Thursday, August 18, 2011

At a private conference yesterday on the topic of inadequate secular education in haredi (Jewish Ultra-Orthodox) schools, some really shocking trends in haredi education were revealed by a group of graduates from such institutions.

The most appalling of all institutions turned out to be --somewhat surprisingly-- Chabad/Lubavitch. Graduates from Chabad schools testified that there was absolutely no secular education provided in their schools, not even elementary education, which is generally normative among haredi schools. It's interesting to note that Chabad pupils --unlike most other haredi counterparts-- speak English among themselves. This fact may explain somewhat the perceived lack of necessity to teach their pupils secular studies; administrators believe that Chabad pupils receive an adequate dosage of exposure to American ways by virtue of their native English speaking (as opposed to Yiddish -- normative at other haredi institutions).

Some other immensely disturbing conditions were revealed by other participants in the conference:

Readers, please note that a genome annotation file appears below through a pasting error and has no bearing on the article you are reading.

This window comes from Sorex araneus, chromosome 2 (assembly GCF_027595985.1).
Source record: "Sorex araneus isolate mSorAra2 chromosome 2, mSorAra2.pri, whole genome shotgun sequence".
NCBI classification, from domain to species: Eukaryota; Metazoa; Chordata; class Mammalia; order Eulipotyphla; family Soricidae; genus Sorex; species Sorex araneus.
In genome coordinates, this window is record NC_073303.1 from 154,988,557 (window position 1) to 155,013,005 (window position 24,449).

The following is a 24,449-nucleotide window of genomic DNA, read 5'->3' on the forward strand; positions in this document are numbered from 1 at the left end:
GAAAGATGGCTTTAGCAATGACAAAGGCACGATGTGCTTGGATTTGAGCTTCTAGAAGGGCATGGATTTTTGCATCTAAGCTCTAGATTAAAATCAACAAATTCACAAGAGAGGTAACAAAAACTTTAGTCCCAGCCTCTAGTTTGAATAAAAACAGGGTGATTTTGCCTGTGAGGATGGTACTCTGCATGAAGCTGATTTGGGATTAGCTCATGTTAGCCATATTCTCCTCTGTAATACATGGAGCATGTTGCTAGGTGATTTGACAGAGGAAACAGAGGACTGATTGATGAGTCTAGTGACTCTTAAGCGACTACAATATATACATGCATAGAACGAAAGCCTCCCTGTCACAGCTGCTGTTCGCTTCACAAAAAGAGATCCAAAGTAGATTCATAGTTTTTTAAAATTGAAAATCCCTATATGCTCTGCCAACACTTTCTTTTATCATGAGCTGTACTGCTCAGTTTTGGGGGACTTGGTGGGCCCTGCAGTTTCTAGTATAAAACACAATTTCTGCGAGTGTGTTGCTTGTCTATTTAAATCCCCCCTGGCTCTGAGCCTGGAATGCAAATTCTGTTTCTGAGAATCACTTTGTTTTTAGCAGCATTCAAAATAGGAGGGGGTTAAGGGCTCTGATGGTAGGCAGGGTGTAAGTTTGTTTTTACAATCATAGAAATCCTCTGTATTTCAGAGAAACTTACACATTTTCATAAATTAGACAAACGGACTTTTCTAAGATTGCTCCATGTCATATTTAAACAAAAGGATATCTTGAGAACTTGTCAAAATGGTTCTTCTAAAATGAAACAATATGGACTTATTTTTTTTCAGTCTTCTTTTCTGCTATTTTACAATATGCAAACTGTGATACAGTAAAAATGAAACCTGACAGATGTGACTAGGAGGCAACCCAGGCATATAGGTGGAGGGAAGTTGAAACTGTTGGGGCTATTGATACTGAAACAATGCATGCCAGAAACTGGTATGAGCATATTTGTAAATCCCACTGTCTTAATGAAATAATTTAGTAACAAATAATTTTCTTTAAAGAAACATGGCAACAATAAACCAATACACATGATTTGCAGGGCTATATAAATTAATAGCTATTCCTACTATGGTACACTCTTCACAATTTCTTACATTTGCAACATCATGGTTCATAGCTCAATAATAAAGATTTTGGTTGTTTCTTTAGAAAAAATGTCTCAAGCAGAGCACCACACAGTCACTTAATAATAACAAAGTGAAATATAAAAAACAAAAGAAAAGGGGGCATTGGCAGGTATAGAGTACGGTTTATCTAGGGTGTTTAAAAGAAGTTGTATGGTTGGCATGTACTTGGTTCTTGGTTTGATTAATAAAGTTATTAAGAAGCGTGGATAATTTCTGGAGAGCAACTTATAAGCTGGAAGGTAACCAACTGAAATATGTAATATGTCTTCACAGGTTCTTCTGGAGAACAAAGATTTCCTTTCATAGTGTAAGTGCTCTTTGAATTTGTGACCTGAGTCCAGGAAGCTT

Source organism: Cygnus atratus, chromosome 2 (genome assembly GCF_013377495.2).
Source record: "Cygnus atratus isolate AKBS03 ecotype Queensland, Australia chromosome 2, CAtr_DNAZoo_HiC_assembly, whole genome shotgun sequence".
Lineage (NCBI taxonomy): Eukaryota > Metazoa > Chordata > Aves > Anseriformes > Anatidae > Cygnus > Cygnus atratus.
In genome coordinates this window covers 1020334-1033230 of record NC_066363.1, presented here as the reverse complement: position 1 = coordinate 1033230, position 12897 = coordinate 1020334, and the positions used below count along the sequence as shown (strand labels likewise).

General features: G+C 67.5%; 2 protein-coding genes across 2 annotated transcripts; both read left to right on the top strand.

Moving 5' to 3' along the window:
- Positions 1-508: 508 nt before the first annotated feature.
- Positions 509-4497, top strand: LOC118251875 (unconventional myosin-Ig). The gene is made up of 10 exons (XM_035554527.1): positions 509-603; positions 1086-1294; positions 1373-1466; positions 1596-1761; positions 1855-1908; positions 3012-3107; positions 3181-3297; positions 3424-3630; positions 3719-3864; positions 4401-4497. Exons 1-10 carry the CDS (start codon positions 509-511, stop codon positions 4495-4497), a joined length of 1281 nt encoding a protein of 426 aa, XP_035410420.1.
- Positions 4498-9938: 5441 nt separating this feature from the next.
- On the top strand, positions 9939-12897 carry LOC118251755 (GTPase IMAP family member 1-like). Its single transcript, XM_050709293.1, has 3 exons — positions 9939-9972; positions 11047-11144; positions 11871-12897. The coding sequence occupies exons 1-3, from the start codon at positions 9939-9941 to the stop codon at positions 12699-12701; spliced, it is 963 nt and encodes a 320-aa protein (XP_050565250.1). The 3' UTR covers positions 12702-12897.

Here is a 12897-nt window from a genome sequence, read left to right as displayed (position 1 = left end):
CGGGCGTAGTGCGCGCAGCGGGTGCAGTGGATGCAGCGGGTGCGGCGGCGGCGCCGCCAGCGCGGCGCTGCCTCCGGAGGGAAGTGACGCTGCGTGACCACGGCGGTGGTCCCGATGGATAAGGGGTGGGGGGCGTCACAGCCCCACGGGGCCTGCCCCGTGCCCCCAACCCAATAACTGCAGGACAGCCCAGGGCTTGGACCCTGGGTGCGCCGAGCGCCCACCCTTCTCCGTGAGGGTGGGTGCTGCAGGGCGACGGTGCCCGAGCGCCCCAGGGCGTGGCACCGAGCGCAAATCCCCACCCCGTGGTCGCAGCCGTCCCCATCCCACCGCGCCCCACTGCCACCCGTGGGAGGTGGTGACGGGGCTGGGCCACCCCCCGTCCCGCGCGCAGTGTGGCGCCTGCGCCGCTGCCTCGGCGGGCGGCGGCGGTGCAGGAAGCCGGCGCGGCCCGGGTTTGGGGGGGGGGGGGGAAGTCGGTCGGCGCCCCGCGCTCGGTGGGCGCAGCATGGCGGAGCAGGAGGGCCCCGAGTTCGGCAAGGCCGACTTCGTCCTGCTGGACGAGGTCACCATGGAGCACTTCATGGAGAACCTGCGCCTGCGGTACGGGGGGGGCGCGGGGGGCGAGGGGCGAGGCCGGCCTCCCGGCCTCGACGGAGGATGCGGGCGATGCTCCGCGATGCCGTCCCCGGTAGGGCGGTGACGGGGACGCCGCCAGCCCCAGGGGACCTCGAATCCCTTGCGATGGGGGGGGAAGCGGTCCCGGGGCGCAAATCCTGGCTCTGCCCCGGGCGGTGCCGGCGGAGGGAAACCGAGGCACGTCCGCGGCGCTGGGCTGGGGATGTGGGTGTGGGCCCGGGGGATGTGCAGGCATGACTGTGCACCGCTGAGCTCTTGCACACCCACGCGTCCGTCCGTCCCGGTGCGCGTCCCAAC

Most institutions offer only elementary secular education. After Bar Mitzvah, upon entering yeshiva qetanah, institutions such as Satmar, Krasna, Papa, Belz, Vizhnitz and other satellite community institutions offer no secular education to its pupils. It is also worth noting that the religious topics curriculum fills significantly more than a typical public school schedule: 6:30 a.m. to 9:30 p.m. is quite common (which is partly why many Yeshiva's offer dormitories to save commuting time). Some yeshiva's provide an option to its pupils in the afternoon hours to either enroll in secular courses or to study a religious topic -- typically shulkhan arukh, a work by Rabbi Joseph Caro that is commonly considered the basis for modern Jewish law. The caveat about this "choice", however, is that that secular route is shunned by administrators and pupils alike. Those who do choose such route are often perceived as morally weak or of inferior religious scholarship capacity. For others it is done out of "necessity", in order to be able to find employment at later stages in life or because parents are compelling them to.